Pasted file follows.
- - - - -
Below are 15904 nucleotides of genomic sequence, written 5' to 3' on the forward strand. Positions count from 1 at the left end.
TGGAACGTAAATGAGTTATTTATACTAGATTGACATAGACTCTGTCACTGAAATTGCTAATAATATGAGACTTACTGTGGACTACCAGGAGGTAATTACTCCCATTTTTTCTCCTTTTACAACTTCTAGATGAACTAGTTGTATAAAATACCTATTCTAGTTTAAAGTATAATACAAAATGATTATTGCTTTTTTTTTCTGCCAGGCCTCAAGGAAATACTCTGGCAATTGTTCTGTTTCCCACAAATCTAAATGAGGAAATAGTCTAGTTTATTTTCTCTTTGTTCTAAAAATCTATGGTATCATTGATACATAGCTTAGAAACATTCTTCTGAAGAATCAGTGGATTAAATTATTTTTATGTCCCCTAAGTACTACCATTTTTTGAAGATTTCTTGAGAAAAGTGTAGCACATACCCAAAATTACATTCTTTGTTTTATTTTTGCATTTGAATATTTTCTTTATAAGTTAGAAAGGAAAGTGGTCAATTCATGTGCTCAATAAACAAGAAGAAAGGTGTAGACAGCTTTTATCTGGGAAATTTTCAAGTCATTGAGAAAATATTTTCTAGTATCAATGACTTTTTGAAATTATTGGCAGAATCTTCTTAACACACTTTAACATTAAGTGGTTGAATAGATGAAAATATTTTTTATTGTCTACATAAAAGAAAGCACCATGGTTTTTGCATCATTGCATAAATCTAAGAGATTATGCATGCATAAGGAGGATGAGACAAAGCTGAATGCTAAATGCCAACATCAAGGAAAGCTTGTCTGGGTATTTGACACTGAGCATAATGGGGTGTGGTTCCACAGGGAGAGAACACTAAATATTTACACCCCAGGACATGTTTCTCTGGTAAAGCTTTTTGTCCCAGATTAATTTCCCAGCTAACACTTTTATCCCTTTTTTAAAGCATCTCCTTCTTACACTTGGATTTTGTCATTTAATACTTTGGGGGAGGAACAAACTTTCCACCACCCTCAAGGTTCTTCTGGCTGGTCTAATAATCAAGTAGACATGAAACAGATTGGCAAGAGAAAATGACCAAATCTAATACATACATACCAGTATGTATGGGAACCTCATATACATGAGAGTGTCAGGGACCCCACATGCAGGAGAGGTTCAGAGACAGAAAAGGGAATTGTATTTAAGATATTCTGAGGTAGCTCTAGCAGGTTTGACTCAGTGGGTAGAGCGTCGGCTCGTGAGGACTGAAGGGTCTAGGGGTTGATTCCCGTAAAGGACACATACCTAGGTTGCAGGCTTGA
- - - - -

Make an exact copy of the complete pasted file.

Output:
Below are 15904 nucleotides of genomic sequence, written 5' to 3' on the forward strand. Positions count from 1 at the left end.
TGGAACGTAAATGAGTTATTTATACTAGATTGACATAGACTCTGTCACTGAAATTGCTAATAATATGAGACTTACTGTGGACTACCAGGAGGTAATTACTCCCATTTTTTCTCCTTTTACAACTTCTAGATGAACTAGTTGTATAAAATACCTATTCTAGTTTAAAGTATAATACAAAATGATTATTGCTTTTTTTTTCTGCCAGGCCTCAAGGAAATACTCTGGCAATTGTTCTGTTTCCCACAAATCTAAATGAGGAAATAGTCTAGTTTATTTTCTCTTTGTTCTAAAAATCTATGGTATCATTGATACATAGCTTAGAAACATTCTTCTGAAGAATCAGTGGATTAAATTATTTTTATGTCCCCTAAGTACTACCATTTTTTGAAGATTTCTTGAGAAAAGTGTAGCACATACCCAAAATTACATTCTTTGTTTTATTTTTGCATTTGAATATTTTCTTTATAAGTTAGAAAGGAAAGTGGTCAATTCATGTGCTCAATAAACAAGAAGAAAGGTGTAGACAGCTTTTATCTGGGAAATTTTCAAGTCATTGAGAAAATATTTTCTAGTATCAATGACTTTTTGAAATTATTGGCAGAATCTTCTTAACACACTTTAACATTAAGTGGTTGAATAGATGAAAATATTTTTTATTGTCTACATAAAAGAAAGCACCATGGTTTTTGCATCATTGCATAAATCTAAGAGATTATGCATGCATAAGGAGGATGAGACAAAGCTGAATGCTAAATGCCAACATCAAGGAAAGCTTGTCTGGGTATTTGACACTGAGCATAATGGGGTGTGGTTCCACAGGGAGAGAACACTAAATATTTACACCCCAGGACATGTTTCTCTGGTAAAGCTTTTTGTCCCAGATTAATTTCCCAGCTAACACTTTTATCCCTTTTTTAAAGCATCTCCTTCTTACACTTGGATTTTGTCATTTAATACTTTGGGGGAGGAACAAACTTTCCACCACCCTCAAGGTTCTTCTGGCTGGTCTAATAATCAAGTAGACATGAAACAGATTGGCAAGAGAAAATGACCAAATCTAATACATACATACCAGTATGTATGGGAACCTCATATACATGAGAGTGTCAGGGACCCCACATGCAGGAGAGGTTCAGAGACAGAAAAGGGAATTGTATTTAAGATATTCTGAGGTAGCTCTAGCAGGTTTGACTCAGTGGGTAGAGCGTCGGCTCGTGAGGACTGAAGGGTCTAGGGGTTGATTCCCGTAAAGGACACATACCTAGGTTGCAGGCTTGA